November 16, 2007 4:00 AM PST
Perspective: Is Russia's tech future in Israel's tech past?See all Perspectives
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Truth be told, I never considered the connection anything more than accidental, owing to the large number of Russian immigrants who have settled in Israel since the state's founding in 1948. But I've been hearing this theory advanced by a number of venture capitalists and entrepreneurs who say it's only a question of time before Russia undergoes an entrepreneurial boom.
"If you had asked me about Germany, I would have said 'no,' said Eldad Tamir, co-founder of Tamir Fishman, a well-connected Israeli venture capital firm. "But in Russia, I've found an incredible desire, as well as a very large pool of well-trained people."
Fine and good, but that's where the story line trails off.
Russia's domestic IT business has grown 20 percent per year since 2001. Impressive at first blush, but it's only 0.15 percent of the nation's gross domestic product. Not exactly the picture I have in my mind of a high-tech Shangri-La, let alone the high-tech powerhouse long predicted by the digerati.
While tech mavens in this country, such as Esther Dyson, have touted Russia's nascent technology prowess, the country's tech takeoff never quite got going. Maybe it was the residue left over from seven deadening decades of totalitarian rule. Or the recurring political instability and domestic corruption of post-communist rule may have proved too much to handle for would-be Russian entrepreneurs.
Israel faced a different set of challenges. When I worked there in the early '80s, the country was still trying to shake off decades of social democratic rule. The bureaucracy could be maddening, even Kafkaesque at times. Still, it was a democratic society in which you were rewarded for taking risks and thinking outside of the box--in local parlance being a "rosh gadol" (literally, a big head)--rather than a "rosh katan" (a little head.)
Meanwhile, the universities were graduating generation after generation of highly skilled talent. In a small country, where connections forged in the military proved invaluable later in civilian life, the conditions were ripe. Things couldn't get going without start-up capital, which was virtually non-existent. That changed in 1985 when a trio of Israeli entrepreneurs established the country's first venture capital fund. The government later followed their lead and provided seed money to 10 VC funds.
That did the trick. Between 1990 and 2000, the number of Israeli firms on Nasdaq soared from 7 to 120, the biggest number of non-U.S. firms on the stock exchange.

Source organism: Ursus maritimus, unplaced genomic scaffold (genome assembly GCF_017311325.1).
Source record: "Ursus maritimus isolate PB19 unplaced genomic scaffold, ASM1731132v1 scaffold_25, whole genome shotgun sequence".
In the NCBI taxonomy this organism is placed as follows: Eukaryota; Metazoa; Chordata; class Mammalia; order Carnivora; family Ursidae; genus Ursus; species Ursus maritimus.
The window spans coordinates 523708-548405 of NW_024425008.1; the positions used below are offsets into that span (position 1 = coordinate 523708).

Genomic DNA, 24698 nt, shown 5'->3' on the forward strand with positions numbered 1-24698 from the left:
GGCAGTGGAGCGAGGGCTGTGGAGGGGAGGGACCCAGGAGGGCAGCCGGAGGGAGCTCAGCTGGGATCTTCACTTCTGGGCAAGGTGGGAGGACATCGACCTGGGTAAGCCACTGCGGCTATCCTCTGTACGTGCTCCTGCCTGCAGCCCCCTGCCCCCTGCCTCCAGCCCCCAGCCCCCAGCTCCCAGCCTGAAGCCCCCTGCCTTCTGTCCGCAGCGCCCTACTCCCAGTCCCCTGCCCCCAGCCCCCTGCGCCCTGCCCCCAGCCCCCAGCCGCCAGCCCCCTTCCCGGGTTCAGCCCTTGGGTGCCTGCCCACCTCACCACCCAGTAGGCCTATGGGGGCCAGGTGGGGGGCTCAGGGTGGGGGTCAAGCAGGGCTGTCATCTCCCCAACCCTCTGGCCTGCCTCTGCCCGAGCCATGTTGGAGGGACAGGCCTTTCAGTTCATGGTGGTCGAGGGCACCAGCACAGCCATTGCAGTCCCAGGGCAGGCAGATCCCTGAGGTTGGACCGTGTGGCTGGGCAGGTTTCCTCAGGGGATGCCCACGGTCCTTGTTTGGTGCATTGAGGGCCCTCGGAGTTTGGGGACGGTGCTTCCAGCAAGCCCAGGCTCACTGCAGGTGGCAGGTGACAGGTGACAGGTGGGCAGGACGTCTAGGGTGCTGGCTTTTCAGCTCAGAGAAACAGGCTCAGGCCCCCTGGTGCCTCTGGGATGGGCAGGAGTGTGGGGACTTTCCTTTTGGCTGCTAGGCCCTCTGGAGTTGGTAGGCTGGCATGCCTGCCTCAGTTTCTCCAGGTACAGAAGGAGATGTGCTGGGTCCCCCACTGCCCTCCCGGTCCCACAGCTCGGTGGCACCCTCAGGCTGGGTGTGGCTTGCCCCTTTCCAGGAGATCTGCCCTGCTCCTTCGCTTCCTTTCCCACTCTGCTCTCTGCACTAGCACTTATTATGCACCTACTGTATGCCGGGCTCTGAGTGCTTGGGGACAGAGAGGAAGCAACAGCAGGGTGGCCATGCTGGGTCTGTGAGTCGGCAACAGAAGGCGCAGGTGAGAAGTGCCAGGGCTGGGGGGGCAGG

So why not Russia?
Why not, indeed, asks Pitch Johnson, one of the founding partners of Asset Management. He was one of the first venture capitalists in Russia and he thinks change is on the horizon.
"Russians have the same motivations as exist anywhere...Vietnam, China, and other places that only recently were socialist economies let alone socialist states," he said. "The differences are that in Silicon Valley, we've now had 40 years of venture capital, with support systems all over the place--lawyers, consultants, accounting firms and contractors of all types."
That's a significant hurdle. Johnson allowed that while the desire to be an entrepreneur in Russia is strong, the support systems are virtually nonexistent.
The Russian government is trying to help out. It recently announced plans for a $1.25 billion "fund of funds" to spur investments by the nation's top venture capital firms. The one requirement is that the VC firms also put up their own money and invest in local entrepreneurs or Russian-based start-ups run by expatriates.
When I met up with a government delegation visiting the San Francisco Bay Area to tout that announcement, they often drew an analogy with Israel. In particular, they believe believe Russia can become a place, like Israel, where the local talent can rise to its own level once the bureaucratic shackles come off.
It's a top-down approach and it may work. The scenario would feature venture capital providing the means to promote civil society and a regulatory system that protects intellectual property.
Still, I wonder how hard it will be to change the culture. Russia is an ancient-new country, and I don't know whether the forces for change can elbow aside rooted traditions that date back centuries. Not the least being that both in Silicon Valley and in Israel, you find an acceptance of failure. That's not yet part of the Russian makeup.
Maybe one day.
Sitting down with me last week at a Silicon Valley conference for Russian start-ups and outside financiers, Israeli Eldad Tamir said he thinks the similarities outweigh the differences. All the country needs is a little help.
"I have a feeling it will work," he said.
Charles Cooper is CNET News.com's executive editor of commentary.
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